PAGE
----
By Jerry Azanduna, GNA
Accra, May 11, GNA – Dr Francis Kusi, a Senior Research Scientist at the Centre for Scientific and Industrial Research (CSIR) of the Savannah Agricultural Research Institute (SARI) has called for the upscaling of the « Household Economic Security for Poor Women Project » (HESP).
The project, which is implemented by CARE International, to other communities in Northern Ghana is focused on soya beans and groundnut farming and aimed at improving the economic security of poor women smallholder farmers and their households in Northern Ghana to increase productivity and access to inputs and markets.
CARE International, with funding support from the big lottery Fund in the United Kingdom in 2015 begun implementing the three year project with its partners including SARI, the Ministry of Food and Agriculture (MOFA), the Business and Advocacy Centre (BUSAC), the District Assemblies among others in the Garu -Tempane District in the Upper East Region and the Lambussie District in the Upper West Region under the CARE Pathways Project.
It is expected to end in 2018.
He stressed that the demonstration fields established by the project under the CARE International « Farmer Field and Business School Model (FFBs) model » served as learning centres where the farmers were trained, shared experiences and were guided through activities to gather information to make informed decisions in their farming practices leading to the higher yields.
« The Rural Women Smallholder farmers including; males’ knowledge in soybean and groundnut production had also improved through the use of appropriate farming technologies and best practices.
The project intervention also led to the improvement of soil water conservation, soil fertility improvement, increased productivity per unit area and also empowered women groups in skills and knowledge for wealth creation », Dr Kusi stressed.
He mentioned that one of the significant successes chalked by the Project was linking the rural smallholder women farmers to aggregators, formation of Community Based Extension Agents (CBEAs) and input dealers in the communities, Market Research Committees at the communities and District levels as well as organising Inputs fair for input dealers.
Dr Kusi therefore appealed to other development partners and the Government to partner CARE International to help upscale the project to make a greater impact.
He said Rural Smallholder farmers hold the key to food security and when supported through CARE International’s model could help fast-track the attainment of many of the goals in the Sustainable Development Goals.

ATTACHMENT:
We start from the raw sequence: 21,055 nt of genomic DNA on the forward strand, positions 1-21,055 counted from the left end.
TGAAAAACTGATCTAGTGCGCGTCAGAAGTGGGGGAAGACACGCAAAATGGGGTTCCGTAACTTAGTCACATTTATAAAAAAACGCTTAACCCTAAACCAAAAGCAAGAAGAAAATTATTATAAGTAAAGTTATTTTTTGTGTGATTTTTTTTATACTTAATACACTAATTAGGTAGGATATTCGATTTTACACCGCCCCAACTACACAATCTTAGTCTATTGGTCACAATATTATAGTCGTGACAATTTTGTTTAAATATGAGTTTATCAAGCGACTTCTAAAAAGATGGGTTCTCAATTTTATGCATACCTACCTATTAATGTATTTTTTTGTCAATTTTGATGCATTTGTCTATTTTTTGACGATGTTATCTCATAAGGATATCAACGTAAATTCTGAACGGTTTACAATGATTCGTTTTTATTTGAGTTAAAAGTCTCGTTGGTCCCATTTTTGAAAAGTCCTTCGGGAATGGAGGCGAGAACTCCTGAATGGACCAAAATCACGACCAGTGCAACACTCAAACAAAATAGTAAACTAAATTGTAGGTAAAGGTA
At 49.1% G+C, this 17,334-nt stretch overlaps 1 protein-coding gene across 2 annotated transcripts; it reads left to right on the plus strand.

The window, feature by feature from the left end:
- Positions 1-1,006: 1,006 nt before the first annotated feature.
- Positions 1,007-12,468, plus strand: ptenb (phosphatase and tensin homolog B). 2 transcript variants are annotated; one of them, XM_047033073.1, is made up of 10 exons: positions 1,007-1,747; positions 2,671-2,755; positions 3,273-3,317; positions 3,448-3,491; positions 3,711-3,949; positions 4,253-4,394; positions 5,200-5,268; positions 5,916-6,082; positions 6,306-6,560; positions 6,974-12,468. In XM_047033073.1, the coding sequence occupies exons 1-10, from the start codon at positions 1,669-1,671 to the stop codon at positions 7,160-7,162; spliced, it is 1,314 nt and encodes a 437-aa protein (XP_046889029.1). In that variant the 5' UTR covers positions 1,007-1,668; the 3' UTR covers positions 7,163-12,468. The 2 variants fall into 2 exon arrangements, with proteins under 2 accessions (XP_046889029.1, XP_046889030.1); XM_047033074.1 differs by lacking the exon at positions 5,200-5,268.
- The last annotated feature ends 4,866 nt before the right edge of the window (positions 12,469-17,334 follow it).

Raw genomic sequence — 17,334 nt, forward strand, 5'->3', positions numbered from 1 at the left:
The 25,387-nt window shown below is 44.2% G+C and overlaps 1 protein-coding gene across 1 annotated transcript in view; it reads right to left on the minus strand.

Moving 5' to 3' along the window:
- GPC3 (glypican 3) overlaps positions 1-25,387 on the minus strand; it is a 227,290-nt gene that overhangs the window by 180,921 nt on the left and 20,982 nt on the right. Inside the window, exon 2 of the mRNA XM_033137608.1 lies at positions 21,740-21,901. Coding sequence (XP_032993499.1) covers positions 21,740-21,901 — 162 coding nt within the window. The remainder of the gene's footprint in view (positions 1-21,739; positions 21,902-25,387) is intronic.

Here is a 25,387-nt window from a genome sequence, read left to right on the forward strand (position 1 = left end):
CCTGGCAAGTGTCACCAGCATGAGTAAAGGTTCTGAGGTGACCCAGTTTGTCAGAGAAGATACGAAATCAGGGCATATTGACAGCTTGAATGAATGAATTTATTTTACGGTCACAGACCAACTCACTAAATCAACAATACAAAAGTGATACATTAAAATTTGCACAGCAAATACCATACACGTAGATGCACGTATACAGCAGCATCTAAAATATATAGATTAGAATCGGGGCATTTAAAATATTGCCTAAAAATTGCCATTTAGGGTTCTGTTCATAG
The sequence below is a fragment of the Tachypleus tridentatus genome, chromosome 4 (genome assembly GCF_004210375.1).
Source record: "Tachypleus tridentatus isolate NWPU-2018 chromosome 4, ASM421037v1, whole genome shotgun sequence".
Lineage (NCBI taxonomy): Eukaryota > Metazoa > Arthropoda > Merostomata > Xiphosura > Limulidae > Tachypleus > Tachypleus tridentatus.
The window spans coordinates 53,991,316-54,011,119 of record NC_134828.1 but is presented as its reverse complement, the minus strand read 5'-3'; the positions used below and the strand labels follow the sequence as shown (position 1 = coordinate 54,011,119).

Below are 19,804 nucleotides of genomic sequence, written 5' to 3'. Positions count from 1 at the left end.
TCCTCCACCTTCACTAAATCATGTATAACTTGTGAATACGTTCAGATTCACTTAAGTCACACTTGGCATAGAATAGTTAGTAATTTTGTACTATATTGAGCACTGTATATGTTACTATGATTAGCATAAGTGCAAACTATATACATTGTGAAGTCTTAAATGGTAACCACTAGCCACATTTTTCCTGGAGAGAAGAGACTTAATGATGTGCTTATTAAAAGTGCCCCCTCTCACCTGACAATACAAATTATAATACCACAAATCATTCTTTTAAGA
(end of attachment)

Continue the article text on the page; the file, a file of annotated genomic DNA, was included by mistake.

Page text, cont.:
Mrs Gifty Sambo, the Chairperson of Market Research Committees stated that apart from offering the 16 District Marketing Research Committees including the zonal Committees with bargaining and negotiation skills, and how to sign business contracts, they have been linked to aggregators such the Savannah Company based in Tamale and Yahaya Iddrisu Company in the Upper West Region who buy their farm produce immediately after harvesting .
She stated that to add value to the production of soya beans and groundnuts, the project offered them equipment including multi threshing machines and roasters and sponsored their trips to the buying company’s sites in Tamale, Techiman, Kumasi, Sunyani among others.
The District Director of the Business Advocacy Centre (BAC), Ms Sharon Florence Gane, stated that her outfit had trained many of the Rural Smallholder Women farmers including; Input Dealers who were under the HESP project in the areas of Business Development, record keeping and linked them to register their businesses with the Registrar General Department.
Madam Agnes Loriba, Programme Manager for Pathways Ghana, who expressed happiness about the impact of the project, explained that studies conducted by CARE International in Northern Ghana in 2012 revealed that women farmers were responsible for producing 70 per cent of household food requirements and yet they were confronted with greater challenges which informed the implementation of the project in the two Districts.
She added that problems such as less access to financial services for investment, the lack of access to markets, inputs, reliance on traditional methods of farming with no access to extension services and low access to improved seeds as well as limited access to technical information particularly on the weather and pricing for planning and decision-making purposes all contributed to inform the decision for the project.